Anti-censorship technology uses online video games to bypass Chinese internet restrictions
New technology developed by US researchers can transmit messages through popular multiplayer online games, making it very difficult for censors to detect and block.
One of the most difficult tasks faced by those attempting to subvert internet restrictions, such as those put in place by China's so-called Great Firewall, is doing so in a manner that doesn't provoke suspicion from censors.
"People who were using [anonymising tools] were fairly easily detected by censors and blocked," said Rishab Nithyanand, a researcher at Stony Brook University and one of the developers of The Castle.
The Castle uses video games as a "benign transport", transmitting and receiving data through the game itself in a manner that will just look like normal gameplay from the outside.
"You will construct a request for the webpage you want to get, encode it as a series of game moves and put it through the game," said Rob Johnson, another researcher.
A client outside of the firewalled region can then decode the request and transmit the desired information back via the same method.
"We can basically transmit any kind of information through the video game," said Nithyanad.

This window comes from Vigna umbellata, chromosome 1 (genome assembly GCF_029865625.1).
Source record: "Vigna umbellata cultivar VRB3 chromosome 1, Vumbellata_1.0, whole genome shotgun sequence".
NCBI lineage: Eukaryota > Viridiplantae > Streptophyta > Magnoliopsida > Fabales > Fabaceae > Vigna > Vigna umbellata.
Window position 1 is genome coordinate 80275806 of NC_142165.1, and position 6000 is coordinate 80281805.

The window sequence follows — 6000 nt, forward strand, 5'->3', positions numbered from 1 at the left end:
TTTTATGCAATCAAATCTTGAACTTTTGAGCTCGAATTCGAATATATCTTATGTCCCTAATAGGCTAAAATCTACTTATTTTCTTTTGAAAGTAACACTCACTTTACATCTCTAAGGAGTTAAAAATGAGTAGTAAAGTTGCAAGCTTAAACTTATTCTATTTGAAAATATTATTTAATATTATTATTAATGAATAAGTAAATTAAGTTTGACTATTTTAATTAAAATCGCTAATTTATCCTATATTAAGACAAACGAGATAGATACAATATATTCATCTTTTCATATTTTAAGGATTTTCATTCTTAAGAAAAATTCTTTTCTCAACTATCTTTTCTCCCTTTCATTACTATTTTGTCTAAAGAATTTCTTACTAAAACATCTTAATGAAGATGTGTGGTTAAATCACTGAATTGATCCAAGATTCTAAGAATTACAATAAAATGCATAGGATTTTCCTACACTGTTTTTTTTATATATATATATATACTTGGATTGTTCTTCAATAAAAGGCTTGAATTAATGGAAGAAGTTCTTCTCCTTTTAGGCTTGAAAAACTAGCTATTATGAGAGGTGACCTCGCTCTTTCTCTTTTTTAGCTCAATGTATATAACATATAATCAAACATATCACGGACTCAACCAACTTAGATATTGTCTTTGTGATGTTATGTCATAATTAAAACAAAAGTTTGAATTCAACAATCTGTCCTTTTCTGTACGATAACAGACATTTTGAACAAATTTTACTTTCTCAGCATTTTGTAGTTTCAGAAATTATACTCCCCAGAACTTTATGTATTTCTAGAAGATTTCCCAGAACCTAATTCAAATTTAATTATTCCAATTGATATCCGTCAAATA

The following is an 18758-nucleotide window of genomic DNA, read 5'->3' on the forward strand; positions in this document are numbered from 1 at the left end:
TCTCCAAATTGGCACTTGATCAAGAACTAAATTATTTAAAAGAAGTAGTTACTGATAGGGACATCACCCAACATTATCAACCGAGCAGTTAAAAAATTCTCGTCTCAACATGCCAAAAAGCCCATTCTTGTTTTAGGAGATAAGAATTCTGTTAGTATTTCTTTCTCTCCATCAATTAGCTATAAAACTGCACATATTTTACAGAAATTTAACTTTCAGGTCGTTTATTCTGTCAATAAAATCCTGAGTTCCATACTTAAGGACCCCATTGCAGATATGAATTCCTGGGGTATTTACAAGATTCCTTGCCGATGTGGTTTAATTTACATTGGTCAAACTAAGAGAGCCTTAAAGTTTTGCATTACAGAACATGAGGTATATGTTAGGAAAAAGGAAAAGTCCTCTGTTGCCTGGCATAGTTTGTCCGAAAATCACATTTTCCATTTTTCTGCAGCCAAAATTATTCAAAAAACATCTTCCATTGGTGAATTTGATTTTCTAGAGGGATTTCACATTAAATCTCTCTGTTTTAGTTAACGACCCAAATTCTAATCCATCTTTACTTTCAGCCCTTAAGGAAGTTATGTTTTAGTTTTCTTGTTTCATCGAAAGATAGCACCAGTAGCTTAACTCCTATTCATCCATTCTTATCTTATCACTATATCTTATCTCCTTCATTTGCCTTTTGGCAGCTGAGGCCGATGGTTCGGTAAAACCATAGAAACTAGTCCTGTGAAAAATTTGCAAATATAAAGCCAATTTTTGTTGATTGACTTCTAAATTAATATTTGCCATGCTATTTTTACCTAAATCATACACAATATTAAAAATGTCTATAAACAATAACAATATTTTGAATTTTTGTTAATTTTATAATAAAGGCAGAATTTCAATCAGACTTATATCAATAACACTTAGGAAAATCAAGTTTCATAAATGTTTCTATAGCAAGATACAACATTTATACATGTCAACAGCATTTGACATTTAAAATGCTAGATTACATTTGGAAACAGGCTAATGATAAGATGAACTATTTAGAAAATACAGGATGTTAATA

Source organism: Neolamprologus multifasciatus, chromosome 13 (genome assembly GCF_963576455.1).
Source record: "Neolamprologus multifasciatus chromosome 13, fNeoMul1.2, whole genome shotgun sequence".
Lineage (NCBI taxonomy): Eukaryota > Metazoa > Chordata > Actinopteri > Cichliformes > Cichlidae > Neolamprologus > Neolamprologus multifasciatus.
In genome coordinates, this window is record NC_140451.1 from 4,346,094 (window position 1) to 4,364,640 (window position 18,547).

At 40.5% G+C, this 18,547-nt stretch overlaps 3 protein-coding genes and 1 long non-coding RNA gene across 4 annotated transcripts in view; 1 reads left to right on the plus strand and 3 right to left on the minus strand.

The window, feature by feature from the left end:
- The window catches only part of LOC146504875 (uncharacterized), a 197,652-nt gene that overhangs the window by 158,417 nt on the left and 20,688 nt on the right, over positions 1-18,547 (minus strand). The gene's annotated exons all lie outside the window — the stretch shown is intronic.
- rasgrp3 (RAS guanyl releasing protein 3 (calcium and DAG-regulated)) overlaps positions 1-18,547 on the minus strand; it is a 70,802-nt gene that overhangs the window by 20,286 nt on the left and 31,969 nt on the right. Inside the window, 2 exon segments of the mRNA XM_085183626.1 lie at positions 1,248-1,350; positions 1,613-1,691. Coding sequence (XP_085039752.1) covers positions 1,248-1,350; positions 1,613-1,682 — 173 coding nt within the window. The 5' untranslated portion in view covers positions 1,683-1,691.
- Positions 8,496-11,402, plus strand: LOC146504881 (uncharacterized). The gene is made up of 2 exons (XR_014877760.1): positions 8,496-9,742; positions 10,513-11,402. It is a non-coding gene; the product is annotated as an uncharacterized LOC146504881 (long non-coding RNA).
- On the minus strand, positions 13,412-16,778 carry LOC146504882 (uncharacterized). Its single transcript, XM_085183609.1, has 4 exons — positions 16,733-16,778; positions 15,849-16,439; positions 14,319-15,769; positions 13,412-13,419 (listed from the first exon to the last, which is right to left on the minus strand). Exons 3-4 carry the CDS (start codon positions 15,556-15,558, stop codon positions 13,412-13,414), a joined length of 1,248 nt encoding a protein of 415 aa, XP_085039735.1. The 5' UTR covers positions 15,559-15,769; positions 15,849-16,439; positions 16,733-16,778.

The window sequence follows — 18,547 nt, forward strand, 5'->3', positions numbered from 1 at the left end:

Games already transmit huge amounts of data between players and servers, and between players themselves. This data is usually encrypted to prevent cheating, making it hard for censors to spot anything suspicious.
"In theory it could run completely in the background as a user uses an ordinary web browser," said researcher Bridgar Hahn, though he pointed out that the bandwidth available would normally restrict users to only receiving text.
Johnson said using video games rather than other benign protocols (such as voice-over-internet, the protocol which powers Skype and other similar tools), is that the technology can work across multiple games and be quickly adapted if censors cotton on.
"We can design a framework that makes it easy for us to move the whole system from one video game to another," he said.
At present, the technology, which was published on the code repository GitHub last week, is built to use 0AD, an open-source, multiplayer real-time strategy game.
The technology could be adapted to a similar title, such as Starcraft or the hugely-popular Dota series, in "about six to seven hours", Nithyanad said.
The team hoped that in future the technology will be packaged as a Tor pluggable transport, an extension to the popular anti-censorship and anti-surveillance tool used by more than two million people worldwide.
"It would only be marginally more difficult than using Tor itself," said Johnson.
The Castle team are not the first to use video games as a way of bypassing government surveillance, though previous methods have had limited success.
Documents leaked by former NSA contractor Edward Snowden revealed that both the NSA and CIA have been spying on online video games since 2006. This was reportedly because a number of terrorist groups, including al-Qaeda, were using games, including World of Warcraft, to recruit new members and transmit messages.